grain, in agriculture, term referring to the caryopsis, or dry fruit, of a cereal grass. The term is also applied to the seedlike fruits of buckwheat and of certain other plants and is used collectively for any plant that bears such fruits. The food content of the seeds (as they are commonly called) is mostly carbohydrate, but some protein, oil, and vitamins are also present. Grain, whole or ground into meal or flour, is the principal food of man and of domestic animals. The seeds of most grains grow in concentrated clusters that are gathered efficiently by modern mechanical harvesting machines (see combine). Grain is easy to handle and, because of its low water content, can be stockpiled and stored for long periods, unlike other starch foods (e.g., the potato). Grains, both living and stored, are attacked by a variety of insect pests (e.g., the corn borer, locust, and grasshopper) and by smuts, rusts, blights, rots, and other diseases of plants. The principal grain crops, in order of total world output, are wheat, rice, Indian corn (or maize), oats, barley, and rye; together, these grains occupy about half of all the land under crops. All the staple grains were domesticated in the Neolithic period, or New Stone Age, and their cultivation was a powerful factor in drawing men into settled communities. Many religious beliefs and rites have been associated with grains; the cereals derive their name from Ceres, the Roman goddess of grain. Grain has been an article of commerce in nearly all civilizations.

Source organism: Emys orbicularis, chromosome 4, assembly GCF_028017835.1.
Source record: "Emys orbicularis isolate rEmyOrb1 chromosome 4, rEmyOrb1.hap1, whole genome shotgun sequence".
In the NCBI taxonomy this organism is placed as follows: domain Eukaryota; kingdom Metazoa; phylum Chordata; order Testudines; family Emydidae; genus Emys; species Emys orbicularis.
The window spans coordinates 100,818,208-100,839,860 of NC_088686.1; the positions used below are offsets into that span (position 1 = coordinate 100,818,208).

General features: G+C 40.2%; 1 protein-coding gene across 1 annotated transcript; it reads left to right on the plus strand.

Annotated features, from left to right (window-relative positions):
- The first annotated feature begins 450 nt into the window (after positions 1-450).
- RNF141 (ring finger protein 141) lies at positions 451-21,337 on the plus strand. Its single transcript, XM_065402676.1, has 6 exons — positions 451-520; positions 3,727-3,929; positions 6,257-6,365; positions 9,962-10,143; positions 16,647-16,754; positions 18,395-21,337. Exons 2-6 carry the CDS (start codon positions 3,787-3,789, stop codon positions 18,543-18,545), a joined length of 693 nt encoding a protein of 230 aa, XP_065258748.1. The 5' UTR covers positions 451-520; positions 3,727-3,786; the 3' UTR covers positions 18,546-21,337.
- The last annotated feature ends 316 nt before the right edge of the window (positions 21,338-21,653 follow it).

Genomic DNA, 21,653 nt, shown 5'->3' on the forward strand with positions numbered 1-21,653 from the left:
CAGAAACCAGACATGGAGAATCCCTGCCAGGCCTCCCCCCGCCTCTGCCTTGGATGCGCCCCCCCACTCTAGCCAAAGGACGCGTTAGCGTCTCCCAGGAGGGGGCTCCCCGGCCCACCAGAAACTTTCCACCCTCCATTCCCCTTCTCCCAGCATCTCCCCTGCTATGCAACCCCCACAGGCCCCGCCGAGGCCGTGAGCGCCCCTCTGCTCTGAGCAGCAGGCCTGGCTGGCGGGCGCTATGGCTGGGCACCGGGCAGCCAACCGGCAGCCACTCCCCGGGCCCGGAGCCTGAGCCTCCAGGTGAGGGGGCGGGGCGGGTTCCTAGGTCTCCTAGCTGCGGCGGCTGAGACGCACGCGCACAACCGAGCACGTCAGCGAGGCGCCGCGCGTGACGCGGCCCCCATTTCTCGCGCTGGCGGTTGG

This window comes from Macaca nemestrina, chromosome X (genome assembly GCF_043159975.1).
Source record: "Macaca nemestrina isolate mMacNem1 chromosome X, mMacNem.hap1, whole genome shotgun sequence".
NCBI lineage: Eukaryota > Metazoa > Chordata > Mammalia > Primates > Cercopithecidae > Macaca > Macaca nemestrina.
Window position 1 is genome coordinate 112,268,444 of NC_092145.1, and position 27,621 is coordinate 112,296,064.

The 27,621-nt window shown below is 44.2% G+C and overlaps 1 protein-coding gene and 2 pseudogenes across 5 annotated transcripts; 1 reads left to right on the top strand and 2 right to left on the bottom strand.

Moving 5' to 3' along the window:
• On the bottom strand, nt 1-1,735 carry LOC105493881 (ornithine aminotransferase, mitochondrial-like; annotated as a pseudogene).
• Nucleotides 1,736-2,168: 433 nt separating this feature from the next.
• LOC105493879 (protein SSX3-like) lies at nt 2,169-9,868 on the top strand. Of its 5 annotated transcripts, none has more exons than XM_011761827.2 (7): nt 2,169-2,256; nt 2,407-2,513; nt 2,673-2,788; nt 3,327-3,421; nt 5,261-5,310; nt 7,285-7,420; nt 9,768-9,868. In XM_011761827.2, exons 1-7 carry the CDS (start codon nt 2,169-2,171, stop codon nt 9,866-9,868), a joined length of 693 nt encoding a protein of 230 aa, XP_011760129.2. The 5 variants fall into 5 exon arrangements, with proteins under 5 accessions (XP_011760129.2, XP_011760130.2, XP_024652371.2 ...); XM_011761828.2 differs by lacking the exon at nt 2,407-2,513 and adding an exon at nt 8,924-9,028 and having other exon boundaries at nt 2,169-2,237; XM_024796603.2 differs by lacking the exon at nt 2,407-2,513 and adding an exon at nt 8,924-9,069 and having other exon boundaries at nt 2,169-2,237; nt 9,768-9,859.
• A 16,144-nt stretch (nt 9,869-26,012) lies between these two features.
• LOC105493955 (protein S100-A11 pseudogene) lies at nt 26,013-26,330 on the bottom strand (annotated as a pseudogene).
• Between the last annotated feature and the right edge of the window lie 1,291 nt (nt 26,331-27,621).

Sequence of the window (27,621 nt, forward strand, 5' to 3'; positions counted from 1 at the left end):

See N. L. Kent, Technology of Cereals (1983); Y. Pomerantz, Modern Cereal Science and Technology (1987).
The Columbia Electronic Encyclopedia, 6th ed. Copyright © 2012, Columbia University Press. All rights reserved.
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